The oratory should always be clear and clean swept, and the flooring should be of wood, of white pine; in fine, this place should be so well and carefully prepared, that one may judge it to be a place destined unto prayer.

The terrace and the contiguous lodge where we are to invoke the spirits we should cover with river sand to the depth of two fingers at the least…

The chamber [of the oratory itself] should be boarded with pine wood, and a [beautiful] lamp [of gold or silver] full of oil olive should be suspended therein, the which every time that ye shall have burned your perfume and finished your orison, ye shall extinguish. A handsome censer of bronze, or of silver if one hath the means, must be placed upon the altar, the which should in no wise be removed from its place until the operation be finished, if one performeth it in a dwelling-house; for in the open country one cannot do this. Thus in this point as in all the others, we should rule and govern ourselves according unto the means at our disposal.

Still, as I said above, you don’t need a separate room to act as your temple or oratory.  It would be ideal for any number of reasons, but it’s simply not necessary—arguably ideal, sure, but not strictly necessary. If you have your own bedroom with a door that can be shut for privacy, then you’ve already got all you need. If you don’t have even that much, however, then pick a time when there aren’t people at home for you to do your conjuration. You don’t want to be bothered or have people walk in on the middle of you standing in a magic circle, after all. Barring that, find somewhere desolate away from people, foot traffic, and attention where you can work, or borrow/rent a space somewhere you can do what you need to do.  Purify and prepare the space accordingly (which is something you’d do anyway, even if you had a dedicated temple room!).

Okay, so let’s now say you have your temple room (or at least a temple space within a room) set up. Now we need to build and set up the altar of conjuration; how should we make that? Honestly, it doesn’t matter, so long as it can support the implements of DSIC. Fr. AC has a sumptuous Altar of the Stars, described both on his blog and in GTSC, set up with the Grand Seal of Solomon for the table to be placed upon and circumscribed pentagrams for the candlesticks, edged with planetary characters and geomantic sigils, with the planetary glyphs on one side of the main pillar and (what he says but which very readily and apparently aren’t, perhaps inspired instead from the Complete Book of Magic Science by Hockley?) the “Armadel Olympic spirit sigils” on the other, zodiacal glyphs on the support pillars, and a circumscribed hexagram on the base under the main pillar (and thus connecting the table with the Earth itself)…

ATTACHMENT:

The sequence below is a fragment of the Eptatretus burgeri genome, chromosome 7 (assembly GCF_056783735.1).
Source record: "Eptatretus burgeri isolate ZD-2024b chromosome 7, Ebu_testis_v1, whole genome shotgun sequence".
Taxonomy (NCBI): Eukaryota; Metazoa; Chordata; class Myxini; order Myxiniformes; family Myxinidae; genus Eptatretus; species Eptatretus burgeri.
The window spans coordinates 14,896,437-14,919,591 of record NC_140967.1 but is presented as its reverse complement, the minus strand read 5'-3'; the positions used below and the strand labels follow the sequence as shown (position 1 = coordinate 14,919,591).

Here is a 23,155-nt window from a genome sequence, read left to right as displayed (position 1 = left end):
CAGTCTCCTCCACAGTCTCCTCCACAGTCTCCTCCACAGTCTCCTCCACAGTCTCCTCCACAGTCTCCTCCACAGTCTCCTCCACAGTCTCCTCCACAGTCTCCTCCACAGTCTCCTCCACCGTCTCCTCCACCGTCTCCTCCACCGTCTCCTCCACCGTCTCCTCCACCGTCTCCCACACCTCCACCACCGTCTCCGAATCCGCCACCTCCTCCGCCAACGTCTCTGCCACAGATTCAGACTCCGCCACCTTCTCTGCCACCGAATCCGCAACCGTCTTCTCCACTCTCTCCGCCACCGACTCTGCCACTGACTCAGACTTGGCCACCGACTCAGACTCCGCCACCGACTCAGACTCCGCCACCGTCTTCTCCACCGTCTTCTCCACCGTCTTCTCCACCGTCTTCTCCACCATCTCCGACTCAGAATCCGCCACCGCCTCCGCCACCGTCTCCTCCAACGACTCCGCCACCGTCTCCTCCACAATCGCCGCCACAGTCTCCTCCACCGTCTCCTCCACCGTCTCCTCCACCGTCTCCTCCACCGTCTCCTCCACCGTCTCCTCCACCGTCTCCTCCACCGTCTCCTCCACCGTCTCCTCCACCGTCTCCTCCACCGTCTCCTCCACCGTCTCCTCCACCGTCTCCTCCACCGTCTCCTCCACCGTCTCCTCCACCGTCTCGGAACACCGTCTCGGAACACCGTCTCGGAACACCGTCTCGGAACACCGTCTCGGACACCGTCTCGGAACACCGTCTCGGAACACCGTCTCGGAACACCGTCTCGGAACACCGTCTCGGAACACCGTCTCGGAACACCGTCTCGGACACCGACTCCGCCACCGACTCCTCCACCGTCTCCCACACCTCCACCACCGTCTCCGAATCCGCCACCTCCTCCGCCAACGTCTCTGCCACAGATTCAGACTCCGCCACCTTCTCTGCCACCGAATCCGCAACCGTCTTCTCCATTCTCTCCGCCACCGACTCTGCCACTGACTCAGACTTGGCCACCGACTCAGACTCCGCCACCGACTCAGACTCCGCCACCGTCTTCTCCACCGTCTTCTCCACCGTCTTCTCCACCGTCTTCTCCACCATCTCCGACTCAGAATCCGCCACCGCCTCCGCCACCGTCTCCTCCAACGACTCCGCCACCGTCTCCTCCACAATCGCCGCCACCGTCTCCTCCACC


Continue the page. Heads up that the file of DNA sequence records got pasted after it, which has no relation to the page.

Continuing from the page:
…but, let’s face it, this is entirely unnecessary and entirely fanciful. I adore Fr. AC’s inspiration and work here, as ever, but let’s be honest: nobody needs something like this. Fr. AC, after all, is well-known not just for going “by the book” when it comes to many grimoires, but also for going well above and beyond them in a beautiful, and sometimes overmuch, manner. This sort of thing falls into the category of what I call “ritual-specific furniture”; as opposed to ritual-specific tools, which I find reasonable enough to make and keep around (though I find good reason for making them general or syncretized enough to be general tools if necessary), ritual-specific furniture is something I internally rebel at and am repulsed by. Even I, with my large basement temple room with ample space to spare, still like keeping the furniture itself just plain furniture in case I need to reorganize, disassemble, combine, or the like. Unless you’re going to make DSIC the One Thing You Do Forever, you don’t need something like this that takes up so much space to be used for this one ritual. That said, there are a number of good reasons to make something like Fr. AC’s , but at least as many and as good reasons to not do so.

Instead of something like what Fr. AC has, you could use a Golden Dawn-/Thelema-style double cube altar, or the altar from Abramelin (same selection as before):

The altar should be erected in the midst of the oratory; and if anyone maketh his oratory in desert places, he should build it of stones which have never been worked or hewn, or even touched by the hammer…

The altar, which should be made of wood, ought to be hollow within after the manner of a cupboard, wherein you shall keep all the necessary things, such as the two robes, the crown or mitre, the wand, the holy oils, the girdle or belt, the perfume; and any other things which may be necessary.

Honestly? You don’t need a specific kind of altar for DSIC. That function is, after all, provided by the DSIC table (or the Table of Practice) itself; the DSIC table is what makes whatever it’s sitting on “an altar”, in a sense, but in reality, the DSIC table is the altar.  After all, it’s not called a “table” for nothing. Yes, the consecrated candles should go next to the DSIC table on either side and collectively may be thought of as “the altar” as a whole, but it’s really just the DSIC table itself that’s needed. Because of that, any table, altar, or clean horizontal surface will suffice to work for the ritual. It should be sturdy enough to not wobble around when things are put on it, when it’s bumped into, or when people walk with a heavy step around it.

Likewise, the altar should be tall enough to view the crystal on at a comfortable level, whether or not a pedestal is used—though, if a pedestal is used, the height of the altar upon which the DSIC table is placed should be considered and adjusted accordingly.  However, you may want to go with a shorter or higher altar depending on whether you prefer to stand during the ritual, sit on a stool or a chair, or kneel before it.  Your specific approach is up to you, but you don’t want to strain your back or neck because of an awkward height mismatch between your preferred posture and the crystal on the altar.  Be aware that conjurations can go on for quite some time, especially if you get more advanced in the work and endure multiple hours of ritual work in this way, so you’ll want something that can be used comfortably for an indefinite period of time.